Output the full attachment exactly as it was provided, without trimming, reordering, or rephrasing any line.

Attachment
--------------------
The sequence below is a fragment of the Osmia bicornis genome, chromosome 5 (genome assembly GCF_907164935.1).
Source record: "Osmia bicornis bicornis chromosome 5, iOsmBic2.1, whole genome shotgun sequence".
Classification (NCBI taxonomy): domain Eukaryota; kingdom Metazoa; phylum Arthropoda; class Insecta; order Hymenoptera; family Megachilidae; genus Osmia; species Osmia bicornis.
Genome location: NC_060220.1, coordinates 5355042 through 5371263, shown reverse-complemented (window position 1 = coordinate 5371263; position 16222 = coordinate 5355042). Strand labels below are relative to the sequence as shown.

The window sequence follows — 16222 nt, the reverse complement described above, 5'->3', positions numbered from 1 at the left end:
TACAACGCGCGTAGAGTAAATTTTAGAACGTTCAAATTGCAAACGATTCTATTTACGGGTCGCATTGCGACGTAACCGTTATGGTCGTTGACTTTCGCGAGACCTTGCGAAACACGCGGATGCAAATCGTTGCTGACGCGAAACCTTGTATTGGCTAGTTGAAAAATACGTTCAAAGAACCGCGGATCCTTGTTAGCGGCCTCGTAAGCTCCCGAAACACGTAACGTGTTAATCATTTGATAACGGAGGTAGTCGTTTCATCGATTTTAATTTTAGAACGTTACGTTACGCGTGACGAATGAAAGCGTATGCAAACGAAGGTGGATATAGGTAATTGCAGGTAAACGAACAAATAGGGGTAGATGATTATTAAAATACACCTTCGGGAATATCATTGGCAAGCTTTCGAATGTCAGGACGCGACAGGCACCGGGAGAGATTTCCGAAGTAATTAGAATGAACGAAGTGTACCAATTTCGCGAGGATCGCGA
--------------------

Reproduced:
The sequence below is a fragment of the Osmia bicornis genome, chromosome 5 (genome assembly GCF_907164935.1).
Source record: "Osmia bicornis bicornis chromosome 5, iOsmBic2.1, whole genome shotgun sequence".
Classification (NCBI taxonomy): domain Eukaryota; kingdom Metazoa; phylum Arthropoda; class Insecta; order Hymenoptera; family Megachilidae; genus Osmia; species Osmia bicornis.
Genome location: NC_060220.1, coordinates 5355042 through 5371263, shown reverse-complemented (window position 1 = coordinate 5371263; position 16222 = coordinate 5355042). Strand labels below are relative to the sequence as shown.

The window sequence follows — 16222 nt, the reverse complement described above, 5'->3', positions numbered from 1 at the left end:
TACAACGCGCGTAGAGTAAATTTTAGAACGTTCAAATTGCAAACGATTCTATTTACGGGTCGCATTGCGACGTAACCGTTATGGTCGTTGACTTTCGCGAGACCTTGCGAAACACGCGGATGCAAATCGTTGCTGACGCGAAACCTTGTATTGGCTAGTTGAAAAATACGTTCAAAGAACCGCGGATCCTTGTTAGCGGCCTCGTAAGCTCCCGAAACACGTAACGTGTTAATCATTTGATAACGGAGGTAGTCGTTTCATCGATTTTAATTTTAGAACGTTACGTTACGCGTGACGAATGAAAGCGTATGCAAACGAAGGTGGATATAGGTAATTGCAGGTAAACGAACAAATAGGGGTAGATGATTATTAAAATACACCTTCGGGAATATCATTGGCAAGCTTTCGAATGTCAGGACGCGACAGGCACCGGGAGAGATTTCCGAAGTAATTAGAATGAACGAAGTGTACCAATTTCGCGAGGATCGCGA